Evolutionary geneticist John Avise is continuing his series of the ducks of North America. The goal is to educate readers about all the species in this group during lockdown, so that at the ends you will graduate with either an M. A. (master of Anas) or a Ph.D. (Duck of Philosophy). Your goal is to first guess the species from John’s photos, and then go below the fold to read the answer, some Duck Facts, and see a range map.
And so on to this week’s “Guess the Duck”. John’s comments are indented.
The week seems to have sped by, so it’s time for another batch of duck pictures (eight photos plus my brief comments). Although the plumage of this week’s species is subtly understated, the drake remains elegant and dapper.
WHAT IS THIS DUCK?
To get the IDs, Duck Facts, and range map, click on “read more”.
The species: Gadwall (Anas strepera)
Handsome drakes of this dabbling duck always give me the impression that they are dressed in fine tweed suits of browns, grays, and black. Perhaps the most definitive field mark for both hens and drakes is the white speculum (a rectangle of secondary feathers on the trailing edge of the wing), visible in flight and sometimes (but not always) when a bird is standing, swimming, or tipping-up. Many members of this species breed in “prairie potholes” (shallow wetlands formed by snowmelt and rainwater) in the Northern Plains of the U.S. and central Canada.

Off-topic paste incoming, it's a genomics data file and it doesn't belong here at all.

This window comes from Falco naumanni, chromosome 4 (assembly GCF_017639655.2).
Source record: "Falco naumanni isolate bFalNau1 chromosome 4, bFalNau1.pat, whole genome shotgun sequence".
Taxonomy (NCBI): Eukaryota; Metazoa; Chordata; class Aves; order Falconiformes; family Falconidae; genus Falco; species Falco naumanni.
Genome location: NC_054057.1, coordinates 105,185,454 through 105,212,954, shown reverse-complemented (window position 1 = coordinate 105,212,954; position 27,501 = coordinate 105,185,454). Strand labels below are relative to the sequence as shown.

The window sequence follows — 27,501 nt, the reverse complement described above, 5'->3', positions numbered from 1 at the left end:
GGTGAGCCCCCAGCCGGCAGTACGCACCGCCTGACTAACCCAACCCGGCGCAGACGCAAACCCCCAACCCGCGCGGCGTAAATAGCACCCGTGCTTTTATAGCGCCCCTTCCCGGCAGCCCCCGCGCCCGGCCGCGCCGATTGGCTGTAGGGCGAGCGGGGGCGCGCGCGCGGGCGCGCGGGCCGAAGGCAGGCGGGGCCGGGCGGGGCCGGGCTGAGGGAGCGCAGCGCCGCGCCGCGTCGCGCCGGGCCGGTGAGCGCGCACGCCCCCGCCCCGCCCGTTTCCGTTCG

And the range map from the Cornell bird site:
9 thoughts on “Sunday Duck O’ the Week”
Is that what Honey and the Botany Pond progeny are?
Oh, the speculum is different.
I managed to guess the name. Kind of a lucky guess though.
The preamble of the International Code of Zoological nomenclature specifies that…
“The objects of the Code are to promote stability and universality in the scientific names of animals…”
Alas molecular systematics undermines old certainties: the old genus Anas was splitted in four, and now, the gadwall and the widgeon were put in the genus Mareca…thus Mareca strepera.
But they are still ducks !
Thank you for pointing out this taxonomic revision, of which I had been unaware. I do wonder if nuclear genes (in addition to mitochondrial DNA sequences) also support this finding.
The range for where I live is “year-around” but I don’t know if I’ve seen a Gadwall. Perhaps I have and mistaken it for a mallard hen. The white speculum is the tell I’ll have to pay attention to. I like the description of the drake wearing tweeds.
The black near the rump is what first gets me thinking of gadwall. The white may be harder to see.
Thanks for the tip!